South Berkeley creative studio has become a community hub and protest sign-making machine

RogueMark Studios’ Abby VanMuijen hopes gatherings that grew organically signal a new era for the business, one that’s driven by relationships with Berkeley neighbors.

Abby VanMuijen holds up a sign she made honoring Breonna Taylor in front of RogueMark Studios in South Berkeley. Much of the funding for the sign making comes from donations. July 1, 2020. Photo: Pete Rosos

When the country erupted in protest after the death of George Floyd on May 25, Abby VanMuijen took a small step to show support: she put a Black Lives Matter sign in the window of her South Berkeley business, set out some paint, and invited a few friends to make their own. One sign led to another and, by the end of the night, the windows of RogueMark Studios were plastered with fists raised in solidarity for Black lives and silhouettes of George Floyd.

Since then, RogueMark Studios, which is at the northeast corner of Ashby and Shattuck avenues — one of the city’s busiest intersections and a main thoroughfare for foot and car traffic — has become a community hub and sign-making headquarters, with passing drivers blaring their horns in support of the movement for racial justice. The catalyst for this transformation was VanMuijen, owner of the studio — a female-founded creative agency whose team of illustrators, animators and writers have worked for clients like the MIT Community Innovators Lab and the Walmart Foundation — along with a ragtag group of artists and volunteers demonstrating for political change.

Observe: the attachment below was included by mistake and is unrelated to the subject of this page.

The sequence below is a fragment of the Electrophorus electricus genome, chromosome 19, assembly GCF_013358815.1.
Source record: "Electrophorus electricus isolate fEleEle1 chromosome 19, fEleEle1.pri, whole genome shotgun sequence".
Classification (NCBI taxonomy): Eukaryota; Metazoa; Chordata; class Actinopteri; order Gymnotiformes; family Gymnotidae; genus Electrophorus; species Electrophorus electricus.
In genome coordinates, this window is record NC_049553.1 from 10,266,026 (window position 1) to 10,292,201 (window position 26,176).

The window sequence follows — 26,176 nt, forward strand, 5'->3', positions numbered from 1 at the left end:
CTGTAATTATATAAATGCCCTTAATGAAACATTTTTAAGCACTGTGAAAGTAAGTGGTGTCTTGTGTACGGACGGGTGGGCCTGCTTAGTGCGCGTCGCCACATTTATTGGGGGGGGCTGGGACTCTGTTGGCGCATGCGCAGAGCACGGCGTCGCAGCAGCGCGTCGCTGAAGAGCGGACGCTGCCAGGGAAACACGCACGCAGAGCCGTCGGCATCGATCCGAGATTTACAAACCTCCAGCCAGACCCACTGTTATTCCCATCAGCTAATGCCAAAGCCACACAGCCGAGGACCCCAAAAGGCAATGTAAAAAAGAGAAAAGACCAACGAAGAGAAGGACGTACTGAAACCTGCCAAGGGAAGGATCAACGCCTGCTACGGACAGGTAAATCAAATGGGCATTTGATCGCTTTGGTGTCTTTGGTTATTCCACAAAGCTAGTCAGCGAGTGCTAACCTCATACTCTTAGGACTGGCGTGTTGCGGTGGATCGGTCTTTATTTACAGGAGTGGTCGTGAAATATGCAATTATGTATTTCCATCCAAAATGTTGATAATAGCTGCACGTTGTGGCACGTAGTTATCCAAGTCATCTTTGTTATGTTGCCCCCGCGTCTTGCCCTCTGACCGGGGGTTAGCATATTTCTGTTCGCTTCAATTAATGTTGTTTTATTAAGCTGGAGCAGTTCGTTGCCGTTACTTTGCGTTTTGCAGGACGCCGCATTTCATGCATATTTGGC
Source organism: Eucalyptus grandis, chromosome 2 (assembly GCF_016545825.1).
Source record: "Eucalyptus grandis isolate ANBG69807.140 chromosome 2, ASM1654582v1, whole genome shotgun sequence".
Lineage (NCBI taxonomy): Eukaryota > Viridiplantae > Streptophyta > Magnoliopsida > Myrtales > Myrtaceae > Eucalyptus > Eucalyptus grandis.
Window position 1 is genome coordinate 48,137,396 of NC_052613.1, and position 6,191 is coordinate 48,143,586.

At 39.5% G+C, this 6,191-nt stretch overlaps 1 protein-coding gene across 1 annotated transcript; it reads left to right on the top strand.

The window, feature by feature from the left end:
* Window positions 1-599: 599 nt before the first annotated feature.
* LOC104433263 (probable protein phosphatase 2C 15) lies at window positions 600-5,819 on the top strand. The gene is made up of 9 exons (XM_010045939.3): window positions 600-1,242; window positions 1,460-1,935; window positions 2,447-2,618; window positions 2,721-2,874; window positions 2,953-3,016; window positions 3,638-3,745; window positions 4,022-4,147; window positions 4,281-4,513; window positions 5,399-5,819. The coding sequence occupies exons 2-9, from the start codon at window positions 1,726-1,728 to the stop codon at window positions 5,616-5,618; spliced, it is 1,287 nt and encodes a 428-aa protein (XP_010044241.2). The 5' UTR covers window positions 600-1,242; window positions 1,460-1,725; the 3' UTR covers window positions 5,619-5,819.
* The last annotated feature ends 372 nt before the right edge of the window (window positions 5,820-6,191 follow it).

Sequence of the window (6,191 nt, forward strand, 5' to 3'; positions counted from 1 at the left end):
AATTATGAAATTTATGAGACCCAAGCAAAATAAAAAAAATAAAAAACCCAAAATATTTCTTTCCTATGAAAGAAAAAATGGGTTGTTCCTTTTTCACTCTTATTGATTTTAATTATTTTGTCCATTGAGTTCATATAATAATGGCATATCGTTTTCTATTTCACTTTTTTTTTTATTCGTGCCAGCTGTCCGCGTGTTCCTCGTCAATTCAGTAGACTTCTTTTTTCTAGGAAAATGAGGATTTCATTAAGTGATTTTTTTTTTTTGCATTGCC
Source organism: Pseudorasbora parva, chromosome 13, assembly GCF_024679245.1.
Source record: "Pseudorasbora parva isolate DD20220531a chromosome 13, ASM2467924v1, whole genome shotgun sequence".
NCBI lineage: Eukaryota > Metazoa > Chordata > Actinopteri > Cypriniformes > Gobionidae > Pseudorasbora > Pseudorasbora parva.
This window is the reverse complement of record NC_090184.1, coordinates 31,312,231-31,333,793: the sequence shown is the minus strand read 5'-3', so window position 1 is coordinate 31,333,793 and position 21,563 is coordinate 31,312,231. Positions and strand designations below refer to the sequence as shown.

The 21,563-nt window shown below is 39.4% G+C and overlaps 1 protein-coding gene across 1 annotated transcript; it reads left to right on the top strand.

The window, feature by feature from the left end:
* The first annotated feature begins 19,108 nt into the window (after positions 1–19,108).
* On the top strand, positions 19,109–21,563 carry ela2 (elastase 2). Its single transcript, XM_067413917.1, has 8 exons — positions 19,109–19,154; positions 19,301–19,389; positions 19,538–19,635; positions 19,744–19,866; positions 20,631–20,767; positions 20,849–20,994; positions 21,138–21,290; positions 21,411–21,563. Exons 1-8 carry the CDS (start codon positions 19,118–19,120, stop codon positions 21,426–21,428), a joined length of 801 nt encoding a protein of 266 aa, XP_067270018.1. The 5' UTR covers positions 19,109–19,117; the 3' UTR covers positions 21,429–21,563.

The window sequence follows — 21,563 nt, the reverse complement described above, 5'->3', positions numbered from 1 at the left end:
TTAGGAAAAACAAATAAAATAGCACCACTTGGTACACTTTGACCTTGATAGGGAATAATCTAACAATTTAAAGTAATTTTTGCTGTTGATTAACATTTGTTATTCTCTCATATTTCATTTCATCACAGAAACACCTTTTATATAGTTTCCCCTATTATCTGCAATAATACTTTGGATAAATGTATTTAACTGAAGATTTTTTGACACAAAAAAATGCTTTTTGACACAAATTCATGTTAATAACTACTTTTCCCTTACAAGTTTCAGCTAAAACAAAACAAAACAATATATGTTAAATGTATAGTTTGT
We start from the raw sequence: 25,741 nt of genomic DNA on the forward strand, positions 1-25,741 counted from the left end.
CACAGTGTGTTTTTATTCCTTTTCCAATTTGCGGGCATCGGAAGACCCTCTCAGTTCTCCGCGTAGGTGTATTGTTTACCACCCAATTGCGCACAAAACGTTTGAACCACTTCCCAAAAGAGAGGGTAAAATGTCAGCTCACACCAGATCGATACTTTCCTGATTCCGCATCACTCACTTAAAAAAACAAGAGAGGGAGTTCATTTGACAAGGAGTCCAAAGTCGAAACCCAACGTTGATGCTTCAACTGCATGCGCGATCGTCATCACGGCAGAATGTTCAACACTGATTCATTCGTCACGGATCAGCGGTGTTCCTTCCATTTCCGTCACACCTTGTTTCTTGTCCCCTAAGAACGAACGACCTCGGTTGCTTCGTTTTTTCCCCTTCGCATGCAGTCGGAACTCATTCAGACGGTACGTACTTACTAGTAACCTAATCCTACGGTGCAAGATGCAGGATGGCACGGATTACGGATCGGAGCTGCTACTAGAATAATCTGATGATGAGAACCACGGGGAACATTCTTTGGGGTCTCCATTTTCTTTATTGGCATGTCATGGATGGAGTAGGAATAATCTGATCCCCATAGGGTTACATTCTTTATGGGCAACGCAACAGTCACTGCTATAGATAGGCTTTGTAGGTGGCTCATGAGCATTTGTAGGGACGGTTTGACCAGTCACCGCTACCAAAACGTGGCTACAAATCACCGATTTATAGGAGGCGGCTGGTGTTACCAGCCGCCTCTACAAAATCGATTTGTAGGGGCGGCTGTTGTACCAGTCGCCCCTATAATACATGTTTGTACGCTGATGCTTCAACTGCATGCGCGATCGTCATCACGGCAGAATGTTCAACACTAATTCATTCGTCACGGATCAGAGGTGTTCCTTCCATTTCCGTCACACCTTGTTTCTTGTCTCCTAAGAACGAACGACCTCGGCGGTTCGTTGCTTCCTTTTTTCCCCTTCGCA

“The origin story of where the sign making came from was a very organic process of wanting to make some art and talk with friends about what was going on, and it has evolved since then,” VanMuijen told Berkeleyside.

The facade and front door to RogueMark Studios on Ashby Avenue is plastered with homemade signs calling for racial justice. Photo: Pete Rosos
A volunteer hands out free signs on in the parking lot opposite RogueMark Studios on June 6, the day of racial justice protests in Berkeley. Photo: Pete Rosos

By mid-June, the informal sign-making effort had become a daily event. In total, VanMuijen estimates volunteers, artists and passers-by have created and distributed more than 2,000 signs to date. The sign making gives way to conversations about racism. Before protests, people discuss, while painting signs, how they might participate — whether to listen, ask questions or step back. And the sidewalk outside the shop has become a natural meeting space for people heading to protests or returning from them.

“It opened up a space to be able to have conversations around racism and anti-racism work, and also just for people walking by to join the conversation,” said VanMuijen. What started as a gathering of a group of friends has attracted participation from neighbors throughout Berkeley, young and old, new and long-time residents, as well as city employees like firefighters, city council members and police officers.

“It’s been cool to see folks use sign-making to help navigate some of their discomfort.” — Abby VanMuijen

Among those having conversations about racism are parents with young children, who come to paint a sign and end up talking to their kids about why people are protesting.

“We’ve been able to create the space for some families to utilize art as a tool for having difficult conversations,” VanMuijen said. “It’s been cool to see folks use sign-making to help navigate some of their discomfort.”

By providing pre-made stencils, RogueMark volunteers lower the barrier for entry for people who aren’t sure what to put on a sign, including young kids.

“Art is intimidating and anti-racism work is intimidating,” VanMuijen said. “It’s been lovely to create a space where people who are on all different phases of that journey can take a step into what they’re thinking and what they believe.”